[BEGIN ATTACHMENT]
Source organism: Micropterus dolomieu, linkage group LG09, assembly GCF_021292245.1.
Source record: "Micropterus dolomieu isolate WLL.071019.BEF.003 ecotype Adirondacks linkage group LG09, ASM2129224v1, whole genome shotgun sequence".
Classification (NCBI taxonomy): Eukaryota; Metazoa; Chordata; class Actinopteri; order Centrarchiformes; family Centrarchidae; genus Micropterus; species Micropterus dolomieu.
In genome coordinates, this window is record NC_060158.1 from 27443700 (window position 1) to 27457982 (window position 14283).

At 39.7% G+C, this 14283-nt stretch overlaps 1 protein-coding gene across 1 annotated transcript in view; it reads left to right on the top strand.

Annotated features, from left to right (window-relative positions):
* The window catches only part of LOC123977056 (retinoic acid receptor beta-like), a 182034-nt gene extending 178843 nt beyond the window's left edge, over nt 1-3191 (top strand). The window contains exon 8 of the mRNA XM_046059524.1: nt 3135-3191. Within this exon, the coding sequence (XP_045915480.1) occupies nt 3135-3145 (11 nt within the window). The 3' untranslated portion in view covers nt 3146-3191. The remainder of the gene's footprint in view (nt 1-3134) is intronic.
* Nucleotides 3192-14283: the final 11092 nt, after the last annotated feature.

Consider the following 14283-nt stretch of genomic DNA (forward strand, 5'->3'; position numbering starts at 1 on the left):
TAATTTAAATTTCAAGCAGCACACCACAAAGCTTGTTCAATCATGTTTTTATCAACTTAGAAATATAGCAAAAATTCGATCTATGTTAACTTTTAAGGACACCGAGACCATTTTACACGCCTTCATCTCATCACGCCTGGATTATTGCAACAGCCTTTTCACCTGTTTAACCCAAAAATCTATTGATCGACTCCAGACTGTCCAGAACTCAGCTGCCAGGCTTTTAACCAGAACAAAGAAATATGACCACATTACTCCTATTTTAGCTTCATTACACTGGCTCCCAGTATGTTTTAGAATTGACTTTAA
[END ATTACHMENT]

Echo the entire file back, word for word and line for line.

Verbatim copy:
Source organism: Micropterus dolomieu, linkage group LG09, assembly GCF_021292245.1.
Source record: "Micropterus dolomieu isolate WLL.071019.BEF.003 ecotype Adirondacks linkage group LG09, ASM2129224v1, whole genome shotgun sequence".
Classification (NCBI taxonomy): Eukaryota; Metazoa; Chordata; class Actinopteri; order Centrarchiformes; family Centrarchidae; genus Micropterus; species Micropterus dolomieu.
In genome coordinates, this window is record NC_060158.1 from 27443700 (window position 1) to 27457982 (window position 14283).

At 39.7% G+C, this 14283-nt stretch overlaps 1 protein-coding gene across 1 annotated transcript in view; it reads left to right on the top strand.

Annotated features, from left to right (window-relative positions):
* The window catches only part of LOC123977056 (retinoic acid receptor beta-like), a 182034-nt gene extending 178843 nt beyond the window's left edge, over nt 1-3191 (top strand). The window contains exon 8 of the mRNA XM_046059524.1: nt 3135-3191. Within this exon, the coding sequence (XP_045915480.1) occupies nt 3135-3145 (11 nt within the window). The 3' untranslated portion in view covers nt 3146-3191. The remainder of the gene's footprint in view (nt 1-3134) is intronic.
* Nucleotides 3192-14283: the final 11092 nt, after the last annotated feature.

Consider the following 14283-nt stretch of genomic DNA (forward strand, 5'->3'; position numbering starts at 1 on the left):
TAATTTAAATTTCAAGCAGCACACCACAAAGCTTGTTCAATCATGTTTTTATCAACTTAGAAATATAGCAAAAATTCGATCTATGTTAACTTTTAAGGACACCGAGACCATTTTACACGCCTTCATCTCATCACGCCTGGATTATTGCAACAGCCTTTTCACCTGTTTAACCCAAAAATCTATTGATCGACTCCAGACTGTCCAGAACTCAGCTGCCAGGCTTTTAACCAGAACAAAGAAATATGACCACATTACTCCTATTTTAGCTTCATTACACTGGCTCCCAGTATGTTTTAGAATTGACTTTAA